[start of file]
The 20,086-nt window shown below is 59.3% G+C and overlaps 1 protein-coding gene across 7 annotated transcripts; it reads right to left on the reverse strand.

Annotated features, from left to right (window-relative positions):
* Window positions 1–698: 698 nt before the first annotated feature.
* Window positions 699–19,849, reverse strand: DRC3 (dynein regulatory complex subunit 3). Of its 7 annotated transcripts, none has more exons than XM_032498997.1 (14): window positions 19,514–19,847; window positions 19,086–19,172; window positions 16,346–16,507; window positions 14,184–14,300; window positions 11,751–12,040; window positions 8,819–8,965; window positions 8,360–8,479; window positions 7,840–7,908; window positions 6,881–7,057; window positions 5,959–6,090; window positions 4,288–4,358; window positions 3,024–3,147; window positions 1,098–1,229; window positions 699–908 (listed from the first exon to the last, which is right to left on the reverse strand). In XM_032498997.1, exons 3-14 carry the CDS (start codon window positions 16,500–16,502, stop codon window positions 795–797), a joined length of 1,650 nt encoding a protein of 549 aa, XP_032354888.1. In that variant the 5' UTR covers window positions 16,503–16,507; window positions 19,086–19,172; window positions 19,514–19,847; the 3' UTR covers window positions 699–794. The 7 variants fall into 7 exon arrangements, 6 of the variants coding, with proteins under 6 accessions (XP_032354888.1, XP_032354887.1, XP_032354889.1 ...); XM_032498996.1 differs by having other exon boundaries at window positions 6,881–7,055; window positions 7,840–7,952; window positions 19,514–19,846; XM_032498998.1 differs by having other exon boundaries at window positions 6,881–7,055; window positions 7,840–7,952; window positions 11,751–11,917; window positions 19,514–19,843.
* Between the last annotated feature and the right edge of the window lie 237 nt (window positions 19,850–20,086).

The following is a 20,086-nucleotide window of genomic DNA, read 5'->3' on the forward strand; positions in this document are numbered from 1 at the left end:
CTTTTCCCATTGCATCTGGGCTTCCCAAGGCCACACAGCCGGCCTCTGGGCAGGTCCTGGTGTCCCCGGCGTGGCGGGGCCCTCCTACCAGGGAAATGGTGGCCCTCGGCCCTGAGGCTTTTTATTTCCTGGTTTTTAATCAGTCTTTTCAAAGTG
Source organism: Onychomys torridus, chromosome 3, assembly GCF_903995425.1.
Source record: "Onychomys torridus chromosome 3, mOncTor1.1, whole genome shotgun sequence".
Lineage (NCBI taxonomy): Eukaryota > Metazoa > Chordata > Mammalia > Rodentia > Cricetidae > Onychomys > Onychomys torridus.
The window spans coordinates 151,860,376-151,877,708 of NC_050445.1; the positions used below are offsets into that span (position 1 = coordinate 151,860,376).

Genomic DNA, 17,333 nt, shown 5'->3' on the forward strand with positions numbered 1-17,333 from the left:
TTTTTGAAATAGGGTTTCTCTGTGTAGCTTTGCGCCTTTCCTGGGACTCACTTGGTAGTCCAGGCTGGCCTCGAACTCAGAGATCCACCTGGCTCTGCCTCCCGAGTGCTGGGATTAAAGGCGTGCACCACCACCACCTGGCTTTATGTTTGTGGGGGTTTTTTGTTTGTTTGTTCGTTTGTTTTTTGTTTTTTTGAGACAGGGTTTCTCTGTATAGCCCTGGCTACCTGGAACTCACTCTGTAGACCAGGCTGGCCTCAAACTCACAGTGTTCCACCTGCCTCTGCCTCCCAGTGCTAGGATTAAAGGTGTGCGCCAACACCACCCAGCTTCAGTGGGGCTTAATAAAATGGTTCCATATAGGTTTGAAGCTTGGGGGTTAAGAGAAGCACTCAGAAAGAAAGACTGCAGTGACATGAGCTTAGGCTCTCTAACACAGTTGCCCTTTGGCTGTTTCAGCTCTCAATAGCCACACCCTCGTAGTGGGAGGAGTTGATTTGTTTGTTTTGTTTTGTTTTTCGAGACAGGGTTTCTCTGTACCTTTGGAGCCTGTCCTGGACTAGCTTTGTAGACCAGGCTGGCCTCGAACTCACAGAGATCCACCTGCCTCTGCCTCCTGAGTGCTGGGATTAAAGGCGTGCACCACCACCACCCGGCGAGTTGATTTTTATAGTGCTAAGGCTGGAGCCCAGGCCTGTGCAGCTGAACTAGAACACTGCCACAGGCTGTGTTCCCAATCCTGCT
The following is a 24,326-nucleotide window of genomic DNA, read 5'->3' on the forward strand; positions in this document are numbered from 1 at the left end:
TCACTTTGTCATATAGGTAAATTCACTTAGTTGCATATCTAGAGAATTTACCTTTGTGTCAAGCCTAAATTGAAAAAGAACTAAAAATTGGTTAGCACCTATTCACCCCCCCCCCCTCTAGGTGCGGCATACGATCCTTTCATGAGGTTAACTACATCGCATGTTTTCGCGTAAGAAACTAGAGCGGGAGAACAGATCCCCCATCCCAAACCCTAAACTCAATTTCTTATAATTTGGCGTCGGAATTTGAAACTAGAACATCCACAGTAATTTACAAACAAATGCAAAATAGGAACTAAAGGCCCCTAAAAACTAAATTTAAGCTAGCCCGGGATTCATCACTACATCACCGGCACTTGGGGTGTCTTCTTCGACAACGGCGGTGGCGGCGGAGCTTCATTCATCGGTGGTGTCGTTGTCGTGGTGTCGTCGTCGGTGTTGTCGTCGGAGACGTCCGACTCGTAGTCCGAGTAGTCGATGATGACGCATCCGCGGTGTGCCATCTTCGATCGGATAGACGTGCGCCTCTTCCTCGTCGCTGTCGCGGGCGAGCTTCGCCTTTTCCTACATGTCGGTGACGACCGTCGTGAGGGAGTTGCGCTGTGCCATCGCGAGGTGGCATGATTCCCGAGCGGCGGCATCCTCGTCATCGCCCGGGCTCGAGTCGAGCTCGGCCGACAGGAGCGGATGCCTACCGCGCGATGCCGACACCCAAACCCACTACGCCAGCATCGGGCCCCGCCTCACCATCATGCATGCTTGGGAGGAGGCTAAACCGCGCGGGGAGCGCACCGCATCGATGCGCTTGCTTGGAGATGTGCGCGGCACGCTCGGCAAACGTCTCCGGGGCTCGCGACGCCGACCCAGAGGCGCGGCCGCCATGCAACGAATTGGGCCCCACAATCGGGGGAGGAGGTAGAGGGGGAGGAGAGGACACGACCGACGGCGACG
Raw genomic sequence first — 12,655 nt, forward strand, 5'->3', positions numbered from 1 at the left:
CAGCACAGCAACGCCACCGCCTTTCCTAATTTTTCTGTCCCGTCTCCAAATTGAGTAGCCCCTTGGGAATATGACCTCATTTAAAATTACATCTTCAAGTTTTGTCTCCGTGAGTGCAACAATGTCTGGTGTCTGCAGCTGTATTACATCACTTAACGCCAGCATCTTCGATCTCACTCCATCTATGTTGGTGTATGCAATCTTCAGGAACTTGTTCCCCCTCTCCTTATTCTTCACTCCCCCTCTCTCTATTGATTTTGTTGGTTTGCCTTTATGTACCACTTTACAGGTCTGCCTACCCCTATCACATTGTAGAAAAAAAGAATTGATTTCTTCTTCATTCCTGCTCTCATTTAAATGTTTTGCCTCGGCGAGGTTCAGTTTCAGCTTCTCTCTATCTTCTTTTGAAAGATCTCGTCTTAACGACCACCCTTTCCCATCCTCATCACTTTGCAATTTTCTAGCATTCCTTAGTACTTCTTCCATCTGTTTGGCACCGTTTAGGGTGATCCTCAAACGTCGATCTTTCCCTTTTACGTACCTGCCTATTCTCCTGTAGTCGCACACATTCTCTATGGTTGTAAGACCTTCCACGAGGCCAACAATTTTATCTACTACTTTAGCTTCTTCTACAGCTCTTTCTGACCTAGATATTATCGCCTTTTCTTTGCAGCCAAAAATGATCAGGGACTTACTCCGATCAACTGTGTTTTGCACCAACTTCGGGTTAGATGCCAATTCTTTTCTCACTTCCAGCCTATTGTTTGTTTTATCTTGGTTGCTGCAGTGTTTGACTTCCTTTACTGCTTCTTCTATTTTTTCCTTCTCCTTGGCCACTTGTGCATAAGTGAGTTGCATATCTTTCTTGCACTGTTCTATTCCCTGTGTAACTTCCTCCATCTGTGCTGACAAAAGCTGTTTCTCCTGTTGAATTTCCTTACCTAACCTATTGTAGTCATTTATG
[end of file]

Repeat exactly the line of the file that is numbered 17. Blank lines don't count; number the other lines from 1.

CAGCACAGCAACGCCACCGCCTTTCCTAATTTTTCTGTCCCGTCTCCAAATTGAGTAGCCCCTTGGGAATATGACCTCATTTAAAATTACATCTTCAAGTTTTGTCTCCGTGAGTGCAACAATGTCTGGTGTCTGCAGCTGTATTACATCACTTAACGCCAGCATCTTCGATCTCACTCCATCTATGTTGGTGTATGCAATCTTCAGGAACTTGTTCCCCCTCTCCTTATTCTTCACTCCCCCTCTCTCTATTGATTTTGTTGGTTTGCCTTTATGTACCACTTTACAGGTCTGCCTACCCCTATCACATTGTAGAAAAAAAGAATTGATTTCTTCTTCATTCCTGCTCTCATTTAAATGTTTTGCCTCGGCGAGGTTCAGTTTCAGCTTCTCTCTATCTTCTTTTGAAAGATCTCGTCTTAACGACCACCCTTTCCCATCCTCATCACTTTGCAATTTTCTAGCATTCCTTAGTACTTCTTCCATCTGTTTGGCACCGTTTAGGGTGATCCTCAAACGTCGATCTTTCCCTTTTACGTACCTGCCTATTCTCCTGTAGTCGCACACATTCTCTATGGTTGTAAGACCTTCCACGAGGCCAACAATTTTATCTACTACTTTAGCTTCTTCTACAGCTCTTTCTGACCTAGATATTATCGCCTTTTCTTTGCAGCCAAAAATGATCAGGGACTTACTCCGATCAACTGTGTTTTGCACCAACTTCGGGTTAGATGCCAATTCTTTTCTCACTTCCAGCCTATTGTTTGTTTTATCTTGGTTGCTGCAGTGTTTGACTTCCTTTACTGCTTCTTCTATTTTTTCCTTCTCCTTGGCCACTTGTGCATAAGTGAGTTGCATATCTTTCTTGCACTGTTCTATTCCCTGTGTAACTTCCTCCATCTGTGCTGACAAAAGCTGTTTCTCCTGTTGAATTTCCTTACCTAACCTATTGTAGTCATTTATG